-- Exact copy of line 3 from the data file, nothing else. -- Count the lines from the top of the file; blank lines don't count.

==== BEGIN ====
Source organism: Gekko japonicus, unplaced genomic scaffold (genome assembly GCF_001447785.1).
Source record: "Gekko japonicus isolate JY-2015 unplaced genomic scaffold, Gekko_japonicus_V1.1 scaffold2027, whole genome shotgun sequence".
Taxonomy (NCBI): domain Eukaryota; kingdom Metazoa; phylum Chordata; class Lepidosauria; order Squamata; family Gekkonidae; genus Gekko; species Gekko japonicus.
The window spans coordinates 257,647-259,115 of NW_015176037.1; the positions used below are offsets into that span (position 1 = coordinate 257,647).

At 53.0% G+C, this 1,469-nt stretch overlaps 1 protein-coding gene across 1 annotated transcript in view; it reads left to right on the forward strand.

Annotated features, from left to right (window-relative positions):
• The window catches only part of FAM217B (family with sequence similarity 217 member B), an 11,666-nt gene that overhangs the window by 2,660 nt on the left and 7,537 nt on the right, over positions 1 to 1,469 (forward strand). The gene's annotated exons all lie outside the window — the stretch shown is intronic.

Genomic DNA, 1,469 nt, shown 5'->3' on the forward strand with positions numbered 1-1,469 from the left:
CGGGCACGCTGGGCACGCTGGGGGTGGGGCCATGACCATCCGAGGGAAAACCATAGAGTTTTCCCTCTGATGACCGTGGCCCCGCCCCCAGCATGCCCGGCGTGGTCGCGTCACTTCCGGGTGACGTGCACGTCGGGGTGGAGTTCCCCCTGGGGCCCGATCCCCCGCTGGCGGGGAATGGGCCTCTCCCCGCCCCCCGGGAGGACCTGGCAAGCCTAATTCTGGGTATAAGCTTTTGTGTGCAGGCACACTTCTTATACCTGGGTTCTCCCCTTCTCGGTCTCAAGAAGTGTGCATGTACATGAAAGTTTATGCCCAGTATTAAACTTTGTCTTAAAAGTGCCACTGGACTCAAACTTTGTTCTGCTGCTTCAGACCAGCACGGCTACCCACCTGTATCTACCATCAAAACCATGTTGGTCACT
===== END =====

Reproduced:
Taxonomy (NCBI): domain Eukaryota; kingdom Metazoa; phylum Chordata; class Lepidosauria; order Squamata; family Gekkonidae; genus Gekko; species Gekko japonicus.